1. NotSoSure says:

    Depends on what’s “investment”. Google’s revenue is up 20%, that’s what “investment” amounts to nowadays, building a huge goodwill for acquirers to digest, leading to the inevitable write down. What’s not to like?

    • Meme Imfurst says:

      Look at the years where it turned down. Right about 2,000 when
      repeal of Glass-Steagall kicked in ( thanks Bill Clinton). That is when investments in manufacturing began going down and financial investment went up. Had it not been for the housing bubble, that downward line would have found a bottom on it’s own…somewhere. The housing boom took that line back up until that bubble popped. The next up cycle is ‘cash for clunkers’, massive government spending and free money, the new heroin. Well the heroin is wearing thin and the folks who have always kept the economy afloat are BROKE. 100 million on welfare, and the middle class fast tracked to the same spot, student debt slavery, and lets have more immigration competing for the few decent jobs left.
      The working class has been stiffed, and taken the pay cuts. You don’t see CEO’s and Wall Street taking a pay cuts and they can only buy so many Apple watches and washing machines.

      Money and power wash each others hands, and there is none left for productivity and real investment. And they like it that way.

      Crashes were few and far between until 1999.

      • Petunia says:

        Bill Clinton deregulated Wall St. and unlocked all that shareholder value for the parasites. Now companies make money merging with each other and firing employees. Each iteration requires a bigger merger and more layoffs.

        Hurry up and vote Clinton, we have the government and economy we deserve.

        • Gerald Stehura says:

          And the Clinton’s will be standing in the economic line of fire when the collapse comes. Karma is like hitting a golf ball in a small closet. But…voting for the orange gropper is an act of insanity. Don’t blame me, I voted for Bernie Sanders!

        • Robert says:

          Yes, Petunia Bill was buying in and had the help of a Congress that voted for the change. There were some that voted “NO” but those were chastised as “socialists” and “anti-business”. Some 25% of our economy is based on financial transactions, computer entries with very little use of our natural resources, and more involvement in foreign affairs. The Drug industry accounts for 19% of our economy, pacifying us with assured better health.

  2. humpty Dumpty says:

    Everyone is treading water, nobody is making any real moves out of the swamp because there is no where to go. With a bazillion people delivering pizzas to a staggering middle class giving facials and massage, it’s all looking up from here. The number of people with a REAL job and reliable income in a steadily growing industry is vanishingly small. Yet, these are the people the government tax hammer hits the hardest. But there’s more: the financialization of the economy has obliterated start-ups and THAT is where growth in this country begins – forget the whales sloshing around and the crony capitalists at the government trough – it is a handful of people with an idea and persistence that is and always has been and will be the ONLY growth factor in this world and right now, you can’t find them anymore. Why? Because for the most part, the hassle, they have found out the hard way, is just not worth it.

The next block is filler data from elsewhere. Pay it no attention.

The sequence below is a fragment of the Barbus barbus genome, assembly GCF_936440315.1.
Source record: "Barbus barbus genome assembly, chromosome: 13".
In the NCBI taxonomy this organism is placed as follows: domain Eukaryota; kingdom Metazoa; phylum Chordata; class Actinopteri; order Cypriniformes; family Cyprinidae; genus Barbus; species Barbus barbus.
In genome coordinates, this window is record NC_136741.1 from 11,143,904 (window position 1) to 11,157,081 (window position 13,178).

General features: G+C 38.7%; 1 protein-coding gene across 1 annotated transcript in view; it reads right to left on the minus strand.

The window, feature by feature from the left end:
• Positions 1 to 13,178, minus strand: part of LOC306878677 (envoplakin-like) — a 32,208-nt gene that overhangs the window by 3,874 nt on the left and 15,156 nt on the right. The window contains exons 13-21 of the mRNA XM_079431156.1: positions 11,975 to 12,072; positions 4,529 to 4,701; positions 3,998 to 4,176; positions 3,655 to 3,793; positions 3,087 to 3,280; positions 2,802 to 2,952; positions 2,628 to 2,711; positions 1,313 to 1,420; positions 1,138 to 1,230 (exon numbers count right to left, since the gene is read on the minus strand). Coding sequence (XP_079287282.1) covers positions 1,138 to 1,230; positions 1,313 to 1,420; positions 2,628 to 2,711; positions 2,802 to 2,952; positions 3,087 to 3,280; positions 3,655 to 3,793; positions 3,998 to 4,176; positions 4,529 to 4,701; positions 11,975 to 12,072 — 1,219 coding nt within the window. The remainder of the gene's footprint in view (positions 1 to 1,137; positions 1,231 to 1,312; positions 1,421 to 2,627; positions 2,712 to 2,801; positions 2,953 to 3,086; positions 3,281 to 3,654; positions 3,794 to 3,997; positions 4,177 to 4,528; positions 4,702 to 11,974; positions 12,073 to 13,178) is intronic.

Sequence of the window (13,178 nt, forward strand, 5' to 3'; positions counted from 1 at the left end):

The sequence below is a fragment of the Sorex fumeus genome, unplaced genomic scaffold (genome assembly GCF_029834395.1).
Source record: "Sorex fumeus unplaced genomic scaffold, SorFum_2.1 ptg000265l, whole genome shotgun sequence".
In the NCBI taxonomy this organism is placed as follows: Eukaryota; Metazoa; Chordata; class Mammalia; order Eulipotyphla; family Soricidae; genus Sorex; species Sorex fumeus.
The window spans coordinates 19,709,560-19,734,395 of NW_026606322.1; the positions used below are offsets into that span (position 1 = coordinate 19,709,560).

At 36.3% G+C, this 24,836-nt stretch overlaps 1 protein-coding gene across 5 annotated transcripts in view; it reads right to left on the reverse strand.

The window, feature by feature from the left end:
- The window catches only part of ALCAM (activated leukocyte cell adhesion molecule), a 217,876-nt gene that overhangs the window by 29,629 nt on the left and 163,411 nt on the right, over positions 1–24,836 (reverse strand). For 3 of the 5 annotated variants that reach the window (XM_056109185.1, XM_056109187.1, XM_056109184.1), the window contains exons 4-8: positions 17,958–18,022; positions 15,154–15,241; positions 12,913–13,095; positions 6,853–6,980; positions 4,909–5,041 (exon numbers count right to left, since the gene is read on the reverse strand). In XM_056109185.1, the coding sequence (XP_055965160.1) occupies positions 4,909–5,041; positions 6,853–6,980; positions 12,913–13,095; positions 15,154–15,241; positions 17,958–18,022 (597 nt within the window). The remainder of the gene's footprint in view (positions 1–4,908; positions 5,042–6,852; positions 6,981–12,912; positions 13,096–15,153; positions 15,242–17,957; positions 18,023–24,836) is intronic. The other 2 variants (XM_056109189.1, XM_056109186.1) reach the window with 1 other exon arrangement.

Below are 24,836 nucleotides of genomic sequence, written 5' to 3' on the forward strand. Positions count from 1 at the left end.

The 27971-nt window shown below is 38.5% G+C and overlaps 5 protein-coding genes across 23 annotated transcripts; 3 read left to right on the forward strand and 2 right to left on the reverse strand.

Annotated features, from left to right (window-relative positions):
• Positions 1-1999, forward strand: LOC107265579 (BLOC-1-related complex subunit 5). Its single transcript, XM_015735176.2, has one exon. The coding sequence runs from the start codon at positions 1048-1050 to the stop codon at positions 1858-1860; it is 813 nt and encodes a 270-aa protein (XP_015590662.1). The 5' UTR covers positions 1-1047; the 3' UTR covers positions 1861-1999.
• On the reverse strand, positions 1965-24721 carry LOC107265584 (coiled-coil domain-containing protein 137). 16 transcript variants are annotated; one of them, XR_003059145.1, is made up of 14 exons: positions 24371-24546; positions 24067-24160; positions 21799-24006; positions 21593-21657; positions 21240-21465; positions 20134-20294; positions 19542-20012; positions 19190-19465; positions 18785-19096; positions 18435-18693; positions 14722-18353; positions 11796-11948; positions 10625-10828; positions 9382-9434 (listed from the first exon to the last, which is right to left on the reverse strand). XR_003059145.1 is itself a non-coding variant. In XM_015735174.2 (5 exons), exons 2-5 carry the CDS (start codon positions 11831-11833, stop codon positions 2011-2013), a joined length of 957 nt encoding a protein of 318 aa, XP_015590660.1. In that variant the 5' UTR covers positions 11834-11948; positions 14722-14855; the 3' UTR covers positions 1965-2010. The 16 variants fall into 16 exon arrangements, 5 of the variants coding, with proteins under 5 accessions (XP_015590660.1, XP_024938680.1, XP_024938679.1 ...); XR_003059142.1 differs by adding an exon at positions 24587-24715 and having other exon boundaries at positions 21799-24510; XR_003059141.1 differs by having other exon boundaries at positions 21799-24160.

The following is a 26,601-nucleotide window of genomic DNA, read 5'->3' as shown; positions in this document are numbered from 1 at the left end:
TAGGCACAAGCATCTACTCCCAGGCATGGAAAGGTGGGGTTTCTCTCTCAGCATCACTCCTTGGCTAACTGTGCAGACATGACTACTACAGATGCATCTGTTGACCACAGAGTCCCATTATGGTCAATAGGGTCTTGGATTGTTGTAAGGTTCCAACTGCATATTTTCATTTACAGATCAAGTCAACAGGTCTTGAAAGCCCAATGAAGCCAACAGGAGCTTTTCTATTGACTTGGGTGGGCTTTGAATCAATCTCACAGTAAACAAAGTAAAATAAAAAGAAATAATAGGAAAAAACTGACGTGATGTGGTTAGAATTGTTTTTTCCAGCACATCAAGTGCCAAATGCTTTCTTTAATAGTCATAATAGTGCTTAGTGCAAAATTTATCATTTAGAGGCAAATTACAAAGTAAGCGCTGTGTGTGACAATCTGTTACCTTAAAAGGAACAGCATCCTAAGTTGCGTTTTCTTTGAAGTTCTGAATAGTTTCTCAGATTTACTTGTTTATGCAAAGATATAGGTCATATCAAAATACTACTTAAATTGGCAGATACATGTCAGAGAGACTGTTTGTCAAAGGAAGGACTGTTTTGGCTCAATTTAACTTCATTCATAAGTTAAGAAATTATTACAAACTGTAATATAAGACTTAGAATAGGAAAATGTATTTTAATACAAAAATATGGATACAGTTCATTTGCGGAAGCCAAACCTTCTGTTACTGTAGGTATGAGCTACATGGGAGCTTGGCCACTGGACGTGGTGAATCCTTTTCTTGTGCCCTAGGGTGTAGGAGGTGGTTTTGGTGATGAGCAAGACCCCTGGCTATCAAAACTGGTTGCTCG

• walter map says:

      “the hassle, they have found out the hard way, is just not worth it.”

      You could have continued with the barriers to entry faced by contemporary entrepreneurs. Everywhere you turn you’re going to stand off against big businesses that have made an industry out of looking out for new market niches and can instantly crowd out anything you might have going. Very simply, start-ups are hopelessly outclassed. Any bit of unmet demand you might discover is going to get hoovered up by a national chain with infinite access to the resources you lack before you can get off the bench. It’s always been tough but it just gets tougher.

      One old standard start-up technique involved working up a niche that was too small or too specialized or lacking sufficient profit for a bigger company to bother with. But now they’re pursuing them just so they themselves can avoid stagnation.

      Retail is getting into it. Bookstores are starting up in-store cafes. Big-box hardware stores are starting up specialty services. Dealerships are adding rental offices. Jewelry stores are selling snacks. They’re all trying to add something to make an extra half a buck on to try to stay afloat.

      I could look up some statistics to show this but that would just depress me.

      What is that which I should turn to, lighting upon days like these?
      Every door is barr’d with gold, and opens but to golden keys.

      Every gate is throng’d with suitors, all the markets overflow.
      I have but an angry fancy; what is that which I should do?

      • william says:

        I increasingly see extremely smart people leave technology to go into flipping homes, or ‘home restoration’ as they smartly position themselves! They realize the tech world is not worth the hassle when an easy buck can be made with access to easy credit. Plus their competition is sparse (true competition as brainy as them) and they have alot of fun. One family I know has convinced their High School-aged son to avoid college altogether to pursue a life in sales and entrepreneurship.